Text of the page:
agreed to an OAS audit of the election. This was a remarkable 
concession: the OAS has a long record of furthering US and local elite 
interests (most recently it led the failed charge for regime change in 
Venezuela). The OAS had already inflamed the situation by expressing 
‘deep concern’ about the unofficial tallies and calling for a run-off 
vote. Its initial report, released on 10 November, went much further, 
impugning the entire electoral process. It referred to a string of 
‘irregularities’ – poor handling of server security, some anomalous 
tallies – though without providing any evidence that these would have 
affected the outcome. (The final report, released on 7 December, was 
more thorough but still could claim nothing more than ‘there cannot be 
certainty over the margin of [Morales’s] victory’.) Nevertheless, 
Morales agreed to the OAS’s recommendation that fresh elections be held. 
Protests had continued to mount, however, and in the days preceding the 
release of the report the police in several of Bolivia’s departments had 
gone over to the opposition. Having lost the police, Morales soon also 
lost the support of key allies in the trade unions, the Central Obrera 
Boliviana, and then the army. On the afternoon of 10 November, Williams 
Kaliman, the head of the armed forces – a presidential appointment – 
‘suggested’ that Morales resign. Two days later, Morales and his vice 
president, Alvaro García Linera, fled into exile in Mexico after 
anti-MAS protesters looted their houses and torched those of other MAS 

By any sensible definition, what took place in Bolivia on 10 November 
was a coup: Morales was forced out of the country at the prompting of 
the army, two months before the end of his third presidential term. What 
happened next confirmed that his opponents wanted not just to suspend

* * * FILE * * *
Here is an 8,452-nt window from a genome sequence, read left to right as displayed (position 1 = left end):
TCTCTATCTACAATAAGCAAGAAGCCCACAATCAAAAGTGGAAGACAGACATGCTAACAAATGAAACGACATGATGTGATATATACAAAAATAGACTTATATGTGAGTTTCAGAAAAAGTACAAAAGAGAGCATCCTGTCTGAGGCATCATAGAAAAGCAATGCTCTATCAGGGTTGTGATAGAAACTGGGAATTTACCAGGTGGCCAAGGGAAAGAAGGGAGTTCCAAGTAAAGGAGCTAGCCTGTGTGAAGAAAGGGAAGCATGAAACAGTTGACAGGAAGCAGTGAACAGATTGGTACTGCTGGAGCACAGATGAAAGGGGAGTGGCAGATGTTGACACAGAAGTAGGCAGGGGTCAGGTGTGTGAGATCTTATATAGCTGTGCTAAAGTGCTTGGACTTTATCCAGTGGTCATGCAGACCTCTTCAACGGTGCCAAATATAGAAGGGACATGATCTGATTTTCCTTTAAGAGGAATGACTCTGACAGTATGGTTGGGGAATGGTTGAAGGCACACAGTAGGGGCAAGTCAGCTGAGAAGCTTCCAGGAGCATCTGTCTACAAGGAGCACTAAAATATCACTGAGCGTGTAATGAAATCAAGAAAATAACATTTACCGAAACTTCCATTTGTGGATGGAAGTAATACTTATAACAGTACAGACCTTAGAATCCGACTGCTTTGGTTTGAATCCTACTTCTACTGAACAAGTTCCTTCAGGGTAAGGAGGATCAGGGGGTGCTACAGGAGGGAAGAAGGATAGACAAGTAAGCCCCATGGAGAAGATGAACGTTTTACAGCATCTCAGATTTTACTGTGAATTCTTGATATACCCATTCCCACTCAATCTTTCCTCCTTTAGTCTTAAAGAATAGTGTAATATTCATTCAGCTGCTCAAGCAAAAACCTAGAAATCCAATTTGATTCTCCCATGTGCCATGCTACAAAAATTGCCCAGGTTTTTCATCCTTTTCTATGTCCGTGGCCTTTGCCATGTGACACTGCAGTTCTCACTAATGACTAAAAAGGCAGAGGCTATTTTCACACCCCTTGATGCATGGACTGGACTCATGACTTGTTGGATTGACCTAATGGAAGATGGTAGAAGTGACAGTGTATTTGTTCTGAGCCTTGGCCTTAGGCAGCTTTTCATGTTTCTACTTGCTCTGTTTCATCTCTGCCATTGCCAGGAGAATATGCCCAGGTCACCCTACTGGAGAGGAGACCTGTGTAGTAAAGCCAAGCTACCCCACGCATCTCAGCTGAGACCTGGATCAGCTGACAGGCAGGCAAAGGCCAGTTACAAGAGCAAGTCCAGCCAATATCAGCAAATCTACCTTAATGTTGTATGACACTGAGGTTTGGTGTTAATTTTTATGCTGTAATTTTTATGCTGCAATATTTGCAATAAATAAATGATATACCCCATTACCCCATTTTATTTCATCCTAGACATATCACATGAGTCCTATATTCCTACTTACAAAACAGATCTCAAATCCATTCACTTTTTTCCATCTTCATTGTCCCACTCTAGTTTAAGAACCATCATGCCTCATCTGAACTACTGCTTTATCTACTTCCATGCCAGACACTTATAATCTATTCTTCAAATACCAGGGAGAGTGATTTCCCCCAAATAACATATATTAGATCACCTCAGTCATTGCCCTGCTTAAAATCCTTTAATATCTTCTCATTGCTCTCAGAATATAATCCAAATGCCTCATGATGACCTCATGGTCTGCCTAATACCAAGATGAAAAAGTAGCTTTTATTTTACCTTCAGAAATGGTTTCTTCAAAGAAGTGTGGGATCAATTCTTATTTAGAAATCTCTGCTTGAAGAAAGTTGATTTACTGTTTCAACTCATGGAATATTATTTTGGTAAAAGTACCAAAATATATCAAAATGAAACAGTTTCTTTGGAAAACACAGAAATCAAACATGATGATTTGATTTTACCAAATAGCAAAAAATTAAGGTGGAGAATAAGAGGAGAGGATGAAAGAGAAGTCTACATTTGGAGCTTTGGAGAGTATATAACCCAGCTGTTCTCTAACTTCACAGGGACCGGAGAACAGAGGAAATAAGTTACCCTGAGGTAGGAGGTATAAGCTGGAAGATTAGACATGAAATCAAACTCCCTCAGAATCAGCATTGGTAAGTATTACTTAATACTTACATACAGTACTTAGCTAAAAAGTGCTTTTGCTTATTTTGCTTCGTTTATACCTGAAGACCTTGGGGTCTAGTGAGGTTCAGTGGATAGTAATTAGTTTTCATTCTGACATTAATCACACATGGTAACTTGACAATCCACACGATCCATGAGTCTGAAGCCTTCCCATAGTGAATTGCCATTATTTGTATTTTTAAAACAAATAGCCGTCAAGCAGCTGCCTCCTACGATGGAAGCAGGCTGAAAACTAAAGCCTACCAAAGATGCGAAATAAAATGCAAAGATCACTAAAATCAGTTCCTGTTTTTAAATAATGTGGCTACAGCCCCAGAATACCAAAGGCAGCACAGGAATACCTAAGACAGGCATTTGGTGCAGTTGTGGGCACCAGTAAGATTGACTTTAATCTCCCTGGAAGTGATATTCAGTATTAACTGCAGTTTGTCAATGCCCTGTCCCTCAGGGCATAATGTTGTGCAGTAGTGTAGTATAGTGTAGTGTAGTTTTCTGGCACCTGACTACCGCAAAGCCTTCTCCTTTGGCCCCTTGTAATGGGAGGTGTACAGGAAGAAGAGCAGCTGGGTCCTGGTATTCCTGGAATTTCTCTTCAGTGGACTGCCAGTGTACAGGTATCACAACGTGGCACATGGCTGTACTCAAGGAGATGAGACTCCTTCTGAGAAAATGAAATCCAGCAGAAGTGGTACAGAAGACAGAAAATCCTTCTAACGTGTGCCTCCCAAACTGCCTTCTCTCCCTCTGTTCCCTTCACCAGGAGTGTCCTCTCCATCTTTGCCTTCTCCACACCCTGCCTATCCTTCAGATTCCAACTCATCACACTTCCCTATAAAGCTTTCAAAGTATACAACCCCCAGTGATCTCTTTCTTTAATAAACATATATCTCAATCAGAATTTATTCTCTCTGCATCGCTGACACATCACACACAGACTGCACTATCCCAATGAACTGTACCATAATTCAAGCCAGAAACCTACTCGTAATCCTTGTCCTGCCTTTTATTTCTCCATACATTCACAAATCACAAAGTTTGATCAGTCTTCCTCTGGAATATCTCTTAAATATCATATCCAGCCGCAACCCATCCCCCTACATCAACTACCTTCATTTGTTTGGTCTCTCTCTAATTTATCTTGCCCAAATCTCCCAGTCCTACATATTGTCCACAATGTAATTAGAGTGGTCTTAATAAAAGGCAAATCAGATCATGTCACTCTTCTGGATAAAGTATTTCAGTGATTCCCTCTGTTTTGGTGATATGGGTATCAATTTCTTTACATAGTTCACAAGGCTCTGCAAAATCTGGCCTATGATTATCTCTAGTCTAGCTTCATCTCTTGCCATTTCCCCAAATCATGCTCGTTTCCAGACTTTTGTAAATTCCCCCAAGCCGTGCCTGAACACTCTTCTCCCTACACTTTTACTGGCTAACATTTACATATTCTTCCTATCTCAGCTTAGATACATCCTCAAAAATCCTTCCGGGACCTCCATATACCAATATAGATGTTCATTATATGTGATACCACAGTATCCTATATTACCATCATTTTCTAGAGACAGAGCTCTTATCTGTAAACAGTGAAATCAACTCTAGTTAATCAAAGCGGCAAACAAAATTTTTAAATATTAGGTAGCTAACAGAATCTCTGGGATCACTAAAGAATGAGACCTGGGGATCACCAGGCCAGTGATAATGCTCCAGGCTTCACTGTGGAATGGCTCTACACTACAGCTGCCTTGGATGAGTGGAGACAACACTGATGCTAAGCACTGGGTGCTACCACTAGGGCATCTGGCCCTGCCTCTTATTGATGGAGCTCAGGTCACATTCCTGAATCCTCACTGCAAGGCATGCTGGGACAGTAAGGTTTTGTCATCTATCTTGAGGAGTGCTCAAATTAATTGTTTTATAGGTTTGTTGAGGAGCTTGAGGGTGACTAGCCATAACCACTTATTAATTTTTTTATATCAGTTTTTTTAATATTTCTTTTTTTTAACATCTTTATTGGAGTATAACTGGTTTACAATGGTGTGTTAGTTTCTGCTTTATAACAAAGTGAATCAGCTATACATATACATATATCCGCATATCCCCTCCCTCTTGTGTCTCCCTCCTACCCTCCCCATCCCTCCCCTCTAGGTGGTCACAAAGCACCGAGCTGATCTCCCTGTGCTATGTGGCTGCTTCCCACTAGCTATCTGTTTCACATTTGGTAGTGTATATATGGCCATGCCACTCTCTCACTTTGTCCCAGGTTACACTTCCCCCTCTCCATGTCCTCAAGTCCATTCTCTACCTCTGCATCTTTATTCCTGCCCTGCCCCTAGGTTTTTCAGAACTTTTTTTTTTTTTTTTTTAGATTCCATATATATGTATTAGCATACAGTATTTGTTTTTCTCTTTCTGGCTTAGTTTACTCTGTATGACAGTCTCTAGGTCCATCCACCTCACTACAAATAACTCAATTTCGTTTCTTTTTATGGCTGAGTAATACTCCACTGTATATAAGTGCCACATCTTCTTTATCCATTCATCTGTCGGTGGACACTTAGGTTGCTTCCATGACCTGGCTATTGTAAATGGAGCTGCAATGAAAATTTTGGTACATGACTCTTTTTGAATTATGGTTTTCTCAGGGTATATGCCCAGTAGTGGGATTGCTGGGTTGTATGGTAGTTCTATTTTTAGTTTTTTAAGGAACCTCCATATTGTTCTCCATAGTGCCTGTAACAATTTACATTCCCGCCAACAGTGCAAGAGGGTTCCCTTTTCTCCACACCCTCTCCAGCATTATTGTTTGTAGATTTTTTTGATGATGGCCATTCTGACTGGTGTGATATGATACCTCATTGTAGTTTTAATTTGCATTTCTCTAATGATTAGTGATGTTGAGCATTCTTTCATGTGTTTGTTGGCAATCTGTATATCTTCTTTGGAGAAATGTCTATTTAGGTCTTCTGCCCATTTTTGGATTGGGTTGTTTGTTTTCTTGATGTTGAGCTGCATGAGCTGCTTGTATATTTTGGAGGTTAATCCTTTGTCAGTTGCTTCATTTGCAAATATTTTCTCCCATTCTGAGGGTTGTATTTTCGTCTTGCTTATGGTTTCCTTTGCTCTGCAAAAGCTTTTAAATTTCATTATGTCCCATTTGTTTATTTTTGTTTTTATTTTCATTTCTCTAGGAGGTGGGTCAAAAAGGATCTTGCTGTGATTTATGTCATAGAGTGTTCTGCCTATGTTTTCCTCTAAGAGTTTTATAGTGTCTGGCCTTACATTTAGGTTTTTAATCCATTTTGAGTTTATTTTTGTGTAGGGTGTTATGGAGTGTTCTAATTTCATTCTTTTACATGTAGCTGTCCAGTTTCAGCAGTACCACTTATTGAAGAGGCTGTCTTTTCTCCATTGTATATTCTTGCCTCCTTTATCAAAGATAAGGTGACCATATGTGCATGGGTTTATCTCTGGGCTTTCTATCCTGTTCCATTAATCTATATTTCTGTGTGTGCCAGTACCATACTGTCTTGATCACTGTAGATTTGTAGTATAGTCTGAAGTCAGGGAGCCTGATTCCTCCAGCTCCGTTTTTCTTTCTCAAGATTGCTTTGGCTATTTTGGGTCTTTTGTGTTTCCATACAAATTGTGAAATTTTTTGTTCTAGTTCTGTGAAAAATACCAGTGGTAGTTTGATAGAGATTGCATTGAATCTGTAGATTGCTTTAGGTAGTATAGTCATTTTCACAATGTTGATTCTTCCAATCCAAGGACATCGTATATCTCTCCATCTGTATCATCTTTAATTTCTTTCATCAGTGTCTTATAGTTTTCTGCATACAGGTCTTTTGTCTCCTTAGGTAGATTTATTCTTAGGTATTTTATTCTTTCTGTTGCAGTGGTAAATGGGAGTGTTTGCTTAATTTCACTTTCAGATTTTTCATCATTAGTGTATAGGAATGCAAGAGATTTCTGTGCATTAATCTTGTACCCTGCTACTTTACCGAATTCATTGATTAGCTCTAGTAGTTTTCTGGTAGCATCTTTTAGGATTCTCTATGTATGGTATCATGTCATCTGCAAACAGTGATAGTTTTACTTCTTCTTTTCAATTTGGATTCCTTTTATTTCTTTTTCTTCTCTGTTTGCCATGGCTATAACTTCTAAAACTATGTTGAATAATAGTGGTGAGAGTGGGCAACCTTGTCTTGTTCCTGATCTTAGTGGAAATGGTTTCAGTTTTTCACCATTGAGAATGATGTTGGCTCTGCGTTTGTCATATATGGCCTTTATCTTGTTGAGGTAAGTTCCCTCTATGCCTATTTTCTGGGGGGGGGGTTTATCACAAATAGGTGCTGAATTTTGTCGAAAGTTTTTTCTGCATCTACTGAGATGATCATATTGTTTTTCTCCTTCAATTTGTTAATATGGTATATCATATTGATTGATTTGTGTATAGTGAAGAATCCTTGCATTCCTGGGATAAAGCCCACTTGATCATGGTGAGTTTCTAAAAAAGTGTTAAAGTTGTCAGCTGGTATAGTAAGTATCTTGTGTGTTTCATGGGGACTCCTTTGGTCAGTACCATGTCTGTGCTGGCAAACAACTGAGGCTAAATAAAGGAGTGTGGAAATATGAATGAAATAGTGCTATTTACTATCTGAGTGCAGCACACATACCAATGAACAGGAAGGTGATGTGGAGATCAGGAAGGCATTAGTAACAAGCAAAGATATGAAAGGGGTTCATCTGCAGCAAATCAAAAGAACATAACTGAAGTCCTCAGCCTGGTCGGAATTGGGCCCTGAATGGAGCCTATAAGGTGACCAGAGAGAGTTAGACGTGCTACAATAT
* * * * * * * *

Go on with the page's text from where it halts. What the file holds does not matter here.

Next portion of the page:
constitutional democracy but to strangle it. On 12 November, Jeanine 
Añez, an ultra-conservative Catholic senator from Beni, declared herself 
president. Her party, the Movimiento Democrático Social, had scored 4 
per cent in the election. The two people in line to replace Morales and 
his vice-president, the heads of the Senate and Chamber of Deputies, had 
both resigned in protest, leaving the succession unclear at best; but 
the vote to install Añez as head of the Senate, and then as interim 
president, was conducted without a quorum in either house – in part 
because key MAS deputies were physically prevented from entering. The 
White House rushed out a statement saying: ‘Morales’s departure 
preserves democracy.’

Añez moved swiftly to consolidate her unconstitutional position. On 13 
November she fired Kaliman and installed a new army high command, and 
the following day she selected a new cabinet. It includes a number of 
hard-right conservatives: Camacho’s lawyer, Jerjes Justiniano Atalá, now 
secretary of the presidency; the interior minister, Arturo Murillo, who 
has vowed to ‘hunt down’ specific MAS officials ‘like animals’; the 
communications minister, Roxana Lizárraga, who has threatened Bolivian 
and foreign journalists reporting on the situation with prosecution for 
‘sedition’; and the foreign secretary, Karen Longaric, who has vowed to 
send Morales to The Hague for crimes against humanity.

Añez’s seizure of power and the composition of her cabinet point to the 
most significant and alarming fact about the Bolivian crisis: while the 
20 October election was the trigger, it is not Mesa’s centre-right 
coalition that has benefited from Morales’s removal, but the hard right, 
who aggressively stoked the protests and who seized control once Morales 
was removed. Bolivia’s new interim leaders combine two varieties of 
revanchism: a religious conservatism, bringing together evangelicals and 
Catholics, that is gaining ground across Latin America, and a 
reassertion of the racial and class privileges of Bolivia’s traditional 
elites. In sharp contrast to the Morales administration, the new cabinet 
initially had zero indigenous members. Photographs show the majority of 
them making the sign of the cross at the swearing-in ceremony. On the 
day of the coup, Camacho strode into the presidential palace carrying a 
Bible and a rosary; Añez, who in 2013 tweeted that indigenous rituals 
were ‘satanic’ (she has since deleted that tweet, along with another 
mocking indigenous people who wear shoes as inauthentic), carried an 
ostentatiously large Bible on her first appearance as president. In the 
immediate aftermath of the coup, many policemen ripped the 
chequered-rainbow wiphala, the flag of Bolivia’s indigenous peoples,